The people at Fox News have understood this better than most. While they have their share of celebrity repulsives, most of the routine propaganda is read by remarkably good-looking young women, more or less out of the same mold as Mrs. Romney. The Wall Street cable channels have all emulated them. No matter how many Gordon Gecko-like swine appear on them, virtually all their shows are hosted by shapely, well-dressed, soulless thirty-somethings.
At reunion time every five years or so, I get a number of emails starting with: “remember when.....” followed by images from the 50's and 60's meant to conjure up happier times, although I haven't yet seen Charlie Parker appear in any of them. I do remember these images and artifacts; they just don't stimulate the intended nostalgia. Among the Americans I've most admired were Thomas Jefferson who, besides being father of the Declaration of Independence, the separation of church and state, and the University of Virginia, also apparently fathered a long line of less than pure white Americans, and then, from my own lifetime, Sugar Ray Robinson, Jim Brown and Michael Jordan, all IMHO the best ever in their respective fields. Later, my personal American Idols were headed up by Thelonious Monk, Miles Davis and John Coltrane so it may not be so surprising that, unlike the majority of my old white male American peers, I would support a man for president who is only half white (although the media continue to insist, per American tradition, that he is black).
Changing demographics are blamed by many Republicans for their recent lack of success at the polls. They are partly right but I'd say that the only thing that's kept them in the game at all is the old imagery and appeals to the values of Ike's America, which the oligarchs, the new owners of the GOP, have been able to bombard the public with, courtesy of Citizens United. If you live in an area where most of your neighbors are cows or pigs, you may prefer old Saturday Evening Post images of America to the ones likely to show up on the evening news.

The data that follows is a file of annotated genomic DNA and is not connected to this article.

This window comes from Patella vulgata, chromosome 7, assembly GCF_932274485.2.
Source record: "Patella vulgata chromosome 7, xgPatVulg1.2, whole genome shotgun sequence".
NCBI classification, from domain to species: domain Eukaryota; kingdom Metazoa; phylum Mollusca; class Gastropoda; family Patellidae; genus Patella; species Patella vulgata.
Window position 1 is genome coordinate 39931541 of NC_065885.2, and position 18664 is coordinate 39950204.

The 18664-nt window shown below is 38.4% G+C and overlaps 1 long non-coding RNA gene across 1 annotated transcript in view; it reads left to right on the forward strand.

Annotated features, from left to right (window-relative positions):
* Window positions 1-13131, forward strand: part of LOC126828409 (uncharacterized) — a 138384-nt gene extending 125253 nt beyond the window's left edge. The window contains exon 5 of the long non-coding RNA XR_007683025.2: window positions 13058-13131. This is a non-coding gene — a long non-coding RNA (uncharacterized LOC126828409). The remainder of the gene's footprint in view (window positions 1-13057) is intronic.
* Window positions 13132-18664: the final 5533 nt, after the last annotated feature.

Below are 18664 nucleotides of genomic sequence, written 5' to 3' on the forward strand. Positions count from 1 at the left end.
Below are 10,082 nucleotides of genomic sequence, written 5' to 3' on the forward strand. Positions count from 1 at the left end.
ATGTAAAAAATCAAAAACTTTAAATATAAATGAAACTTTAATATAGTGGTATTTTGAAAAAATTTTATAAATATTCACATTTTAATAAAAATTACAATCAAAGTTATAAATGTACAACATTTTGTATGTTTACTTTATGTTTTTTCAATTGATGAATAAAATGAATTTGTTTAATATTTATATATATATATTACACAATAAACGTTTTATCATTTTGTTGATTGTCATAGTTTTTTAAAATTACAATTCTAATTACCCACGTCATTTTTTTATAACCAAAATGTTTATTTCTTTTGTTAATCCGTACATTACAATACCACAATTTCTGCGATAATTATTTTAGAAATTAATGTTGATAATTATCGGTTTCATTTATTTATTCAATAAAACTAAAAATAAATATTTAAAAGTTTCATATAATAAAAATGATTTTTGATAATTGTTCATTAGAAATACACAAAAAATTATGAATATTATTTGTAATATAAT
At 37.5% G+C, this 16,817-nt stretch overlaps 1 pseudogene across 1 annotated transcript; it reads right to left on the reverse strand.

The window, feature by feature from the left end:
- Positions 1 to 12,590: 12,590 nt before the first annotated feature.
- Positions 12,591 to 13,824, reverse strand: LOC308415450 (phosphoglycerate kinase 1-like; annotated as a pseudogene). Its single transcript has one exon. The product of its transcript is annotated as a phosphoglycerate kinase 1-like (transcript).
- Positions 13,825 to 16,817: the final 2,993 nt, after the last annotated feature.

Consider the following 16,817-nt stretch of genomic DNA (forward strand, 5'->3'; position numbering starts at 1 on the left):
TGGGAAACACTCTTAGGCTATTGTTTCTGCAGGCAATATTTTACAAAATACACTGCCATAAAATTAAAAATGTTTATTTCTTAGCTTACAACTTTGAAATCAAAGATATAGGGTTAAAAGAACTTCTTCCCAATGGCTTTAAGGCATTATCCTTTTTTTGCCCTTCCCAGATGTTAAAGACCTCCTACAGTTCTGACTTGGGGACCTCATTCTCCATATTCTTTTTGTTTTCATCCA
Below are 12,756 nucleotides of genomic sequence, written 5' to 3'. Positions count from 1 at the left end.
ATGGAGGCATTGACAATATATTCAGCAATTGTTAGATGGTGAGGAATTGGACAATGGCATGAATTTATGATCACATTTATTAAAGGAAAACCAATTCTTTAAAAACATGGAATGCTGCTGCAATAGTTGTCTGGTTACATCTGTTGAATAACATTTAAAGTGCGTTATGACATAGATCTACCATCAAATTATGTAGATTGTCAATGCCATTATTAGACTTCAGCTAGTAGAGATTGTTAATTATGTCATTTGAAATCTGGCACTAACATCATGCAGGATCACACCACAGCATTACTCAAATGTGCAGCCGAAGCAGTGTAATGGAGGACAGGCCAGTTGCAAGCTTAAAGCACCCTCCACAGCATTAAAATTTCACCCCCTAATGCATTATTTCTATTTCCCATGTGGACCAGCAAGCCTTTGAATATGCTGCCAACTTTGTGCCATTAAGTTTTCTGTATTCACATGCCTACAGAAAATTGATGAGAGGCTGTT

For their part, if Democrats want to help poor people, unemployed people, homeless people, and there are still a few Democrats who do, then they'll have to realize that desperate people aren't usually as photogenic as Mrs. Romney or the Foxettes, so their images will have to be used discretely. It can be done! We've all been moved to compassion by images of beautiful Afghan waifs with missing parts; not so much by images of older Americans subsisting on cat food, or educated young Americans, debt-ridden, unemployed and angry. Maybe the party is more savvy than I give them credit for. Neither poor people nor global warming were ever mentioned at the Democratic National Convention, nor were they mentioned during the campaign. While morally reprehensible, that may have been tactically sound. Nobody wants to see nasty images or hear bad news or be associated in any way with the unfortunate. While we're at it, I see we've kept those messed up suicidal war veterans mostly out of sight while the NFL military flyovers and musical tributes to America's heroes keep getting bigger and more frequent.
Both major parties have spewed an amazing quantity of phony optimism this year. Thank God the election is over. Now it's time to see if the Republicans will continue to create obstacles to the economic recovery or if Democrats will grow a spine and stand up for the people they've been elected by. With a little luck we might yet get to see some positive images derived from reality rather than hype. There are signs of hope. Rand Paul, of all people, has taken a big step to burnish his image. He gave an impassioned speech on the Senate floor last week calling for the elimination of American citizens being subjected to unlimited detention by the government without trial. Amazingly, the Senate voted with him, cleaning up their own image a bit as well.